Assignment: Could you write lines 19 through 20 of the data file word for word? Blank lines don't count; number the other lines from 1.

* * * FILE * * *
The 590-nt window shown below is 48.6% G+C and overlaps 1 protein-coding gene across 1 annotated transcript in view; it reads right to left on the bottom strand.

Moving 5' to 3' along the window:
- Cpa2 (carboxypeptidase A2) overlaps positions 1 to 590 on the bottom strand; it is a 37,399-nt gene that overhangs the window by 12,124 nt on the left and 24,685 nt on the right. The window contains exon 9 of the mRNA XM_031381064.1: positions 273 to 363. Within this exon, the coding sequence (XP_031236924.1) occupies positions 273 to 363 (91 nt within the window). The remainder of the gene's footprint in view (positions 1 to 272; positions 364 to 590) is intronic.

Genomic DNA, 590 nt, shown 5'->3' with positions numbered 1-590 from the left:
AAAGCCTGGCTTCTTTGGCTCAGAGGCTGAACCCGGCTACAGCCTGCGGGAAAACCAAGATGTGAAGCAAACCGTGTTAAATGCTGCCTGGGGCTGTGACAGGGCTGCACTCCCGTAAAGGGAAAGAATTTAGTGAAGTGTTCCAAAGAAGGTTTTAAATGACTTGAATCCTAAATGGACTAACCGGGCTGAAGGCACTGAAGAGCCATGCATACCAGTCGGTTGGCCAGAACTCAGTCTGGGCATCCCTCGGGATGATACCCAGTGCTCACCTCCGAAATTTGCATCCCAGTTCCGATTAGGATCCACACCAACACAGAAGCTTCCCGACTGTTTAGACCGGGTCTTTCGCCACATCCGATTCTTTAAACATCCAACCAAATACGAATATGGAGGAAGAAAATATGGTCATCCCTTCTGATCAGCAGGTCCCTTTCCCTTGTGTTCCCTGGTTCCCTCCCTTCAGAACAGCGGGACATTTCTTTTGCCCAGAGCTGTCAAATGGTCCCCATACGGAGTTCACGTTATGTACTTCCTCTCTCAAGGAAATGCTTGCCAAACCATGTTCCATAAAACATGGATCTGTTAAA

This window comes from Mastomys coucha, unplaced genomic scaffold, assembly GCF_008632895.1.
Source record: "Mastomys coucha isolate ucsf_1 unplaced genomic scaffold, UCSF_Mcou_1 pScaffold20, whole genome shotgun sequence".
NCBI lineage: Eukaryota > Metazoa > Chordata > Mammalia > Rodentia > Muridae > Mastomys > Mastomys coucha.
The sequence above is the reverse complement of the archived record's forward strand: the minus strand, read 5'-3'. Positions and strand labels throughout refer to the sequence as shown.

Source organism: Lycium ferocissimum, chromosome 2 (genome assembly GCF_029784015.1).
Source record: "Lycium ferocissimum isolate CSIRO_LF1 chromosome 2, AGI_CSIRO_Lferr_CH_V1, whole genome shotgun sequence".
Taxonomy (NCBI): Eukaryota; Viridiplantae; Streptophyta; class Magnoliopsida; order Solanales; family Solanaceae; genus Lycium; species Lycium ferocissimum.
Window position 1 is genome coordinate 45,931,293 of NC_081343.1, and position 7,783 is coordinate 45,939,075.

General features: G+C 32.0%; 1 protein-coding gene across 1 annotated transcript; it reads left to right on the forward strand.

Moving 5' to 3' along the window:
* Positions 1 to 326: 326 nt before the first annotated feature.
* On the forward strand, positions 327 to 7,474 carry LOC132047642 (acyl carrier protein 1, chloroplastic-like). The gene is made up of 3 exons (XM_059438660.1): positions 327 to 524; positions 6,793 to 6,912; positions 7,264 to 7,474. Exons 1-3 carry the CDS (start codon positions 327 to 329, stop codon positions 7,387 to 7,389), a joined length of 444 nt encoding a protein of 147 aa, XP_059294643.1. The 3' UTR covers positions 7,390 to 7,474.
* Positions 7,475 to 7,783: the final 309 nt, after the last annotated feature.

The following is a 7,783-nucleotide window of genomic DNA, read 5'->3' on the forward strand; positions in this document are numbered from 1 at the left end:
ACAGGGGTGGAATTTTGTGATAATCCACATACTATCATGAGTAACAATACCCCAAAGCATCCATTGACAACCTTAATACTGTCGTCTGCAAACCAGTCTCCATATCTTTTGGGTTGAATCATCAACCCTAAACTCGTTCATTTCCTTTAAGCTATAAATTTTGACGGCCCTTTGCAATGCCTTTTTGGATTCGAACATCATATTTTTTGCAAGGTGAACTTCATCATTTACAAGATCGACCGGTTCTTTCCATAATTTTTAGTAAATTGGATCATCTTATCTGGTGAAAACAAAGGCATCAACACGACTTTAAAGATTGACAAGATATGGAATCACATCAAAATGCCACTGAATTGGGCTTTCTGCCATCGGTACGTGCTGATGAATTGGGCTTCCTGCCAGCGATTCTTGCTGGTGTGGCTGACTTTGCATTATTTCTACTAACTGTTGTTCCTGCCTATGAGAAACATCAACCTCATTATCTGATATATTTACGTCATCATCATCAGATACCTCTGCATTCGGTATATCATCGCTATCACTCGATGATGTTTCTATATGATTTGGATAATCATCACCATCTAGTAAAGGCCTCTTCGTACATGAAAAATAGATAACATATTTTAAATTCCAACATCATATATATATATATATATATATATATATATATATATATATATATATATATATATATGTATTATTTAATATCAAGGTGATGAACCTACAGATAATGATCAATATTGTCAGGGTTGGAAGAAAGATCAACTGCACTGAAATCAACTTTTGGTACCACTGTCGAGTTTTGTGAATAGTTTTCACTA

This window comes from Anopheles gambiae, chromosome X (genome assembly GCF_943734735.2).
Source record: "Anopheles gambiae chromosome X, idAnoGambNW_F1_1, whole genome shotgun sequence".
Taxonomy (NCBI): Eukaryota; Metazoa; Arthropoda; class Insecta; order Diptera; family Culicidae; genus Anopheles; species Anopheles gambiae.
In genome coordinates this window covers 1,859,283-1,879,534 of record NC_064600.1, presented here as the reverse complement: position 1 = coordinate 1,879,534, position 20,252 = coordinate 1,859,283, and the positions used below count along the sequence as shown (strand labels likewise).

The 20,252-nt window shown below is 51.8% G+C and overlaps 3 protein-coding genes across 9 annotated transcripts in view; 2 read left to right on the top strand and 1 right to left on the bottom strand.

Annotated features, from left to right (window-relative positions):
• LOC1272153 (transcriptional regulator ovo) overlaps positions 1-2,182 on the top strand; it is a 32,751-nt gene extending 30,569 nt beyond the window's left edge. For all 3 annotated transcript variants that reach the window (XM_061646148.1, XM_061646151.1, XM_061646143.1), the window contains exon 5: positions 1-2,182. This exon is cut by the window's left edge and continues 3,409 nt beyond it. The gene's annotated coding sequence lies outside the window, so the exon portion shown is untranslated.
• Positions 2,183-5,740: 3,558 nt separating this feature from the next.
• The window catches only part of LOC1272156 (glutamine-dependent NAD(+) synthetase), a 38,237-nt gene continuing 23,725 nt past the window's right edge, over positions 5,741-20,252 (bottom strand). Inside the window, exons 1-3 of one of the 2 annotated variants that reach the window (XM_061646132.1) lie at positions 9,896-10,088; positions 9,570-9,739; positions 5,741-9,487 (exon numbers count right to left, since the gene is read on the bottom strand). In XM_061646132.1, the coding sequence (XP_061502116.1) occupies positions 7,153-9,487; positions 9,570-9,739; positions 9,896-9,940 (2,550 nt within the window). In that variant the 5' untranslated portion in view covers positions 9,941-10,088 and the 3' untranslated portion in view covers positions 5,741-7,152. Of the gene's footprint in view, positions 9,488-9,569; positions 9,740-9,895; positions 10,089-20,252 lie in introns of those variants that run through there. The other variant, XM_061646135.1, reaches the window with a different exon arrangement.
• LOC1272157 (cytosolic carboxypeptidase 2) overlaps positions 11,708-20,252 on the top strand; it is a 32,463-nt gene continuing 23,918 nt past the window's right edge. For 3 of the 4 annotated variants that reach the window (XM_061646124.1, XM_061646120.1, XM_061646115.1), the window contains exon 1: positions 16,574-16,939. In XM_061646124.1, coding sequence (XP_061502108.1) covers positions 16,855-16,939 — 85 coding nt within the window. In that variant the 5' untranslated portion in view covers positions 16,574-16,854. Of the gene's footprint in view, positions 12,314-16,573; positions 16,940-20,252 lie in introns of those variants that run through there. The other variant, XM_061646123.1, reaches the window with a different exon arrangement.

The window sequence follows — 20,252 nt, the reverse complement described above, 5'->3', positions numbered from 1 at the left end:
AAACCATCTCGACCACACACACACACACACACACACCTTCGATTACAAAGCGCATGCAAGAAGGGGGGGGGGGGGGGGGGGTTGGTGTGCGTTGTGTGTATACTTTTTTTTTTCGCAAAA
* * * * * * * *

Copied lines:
The following is a 7,783-nucleotide window of genomic DNA, read 5'->3' on the forward strand; positions in this document are numbered from 1 at the left end:
ACAGGGGTGGAATTTTGTGATAATCCACATACTATCATGAGTAACAATACCCCAAAGCATCCATTGACAACCTTAATACTGTCGTCTGCAAACCAGTCTCCATATCTTTTGGGTTGAATCATCAACCCTAAACTCGTTCATTTCCTTTAAGCTATAAATTTTGACGGCCCTTTGCAATGCCTTTTTGGATTCGAACATCATATTTTTTGCAAGGTGAACTTCATCATTTACAAGATCGACCGGTTCTTTCCATAATTTTTAGTAAATTGGATCATCTTATCTGGTGAAAACAAAGGCATCAACACGACTTTAAAGATTGACAAGATATGGAATCACATCAAAATGCCACTGAATTGGGCTTTCTGCCATCGGTACGTGCTGATGAATTGGGCTTCCTGCCAGCGATTCTTGCTGGTGTGGCTGACTTTGCATTATTTCTACTAACTGTTGTTCCTGCCTATGAGAAACATCAACCTCATTATCTGATATATTTACGTCATCATCATCAGATACCTCTGCATTCGGTATATCATCGCTATCACTCGATGATGTTTCTATATGATTTGGATAATCATCACCATCTAGTAAAGGCCTCTTCGTACATGAAAAATAGATAACATATTTTAAATTCCAACATCATATATATATATATATATATATATATATATATATATATATATATATATATATATATGTATTATTTAATATCAAGGTGATGAACCTACAGATAATGATCAATATTGTCAGGGTTGGAAGAAAGATCAACTGCACTGAAATCAACTTTTGGTACCACTGTCGAGTTTTGTGAATAGTTTTCACTA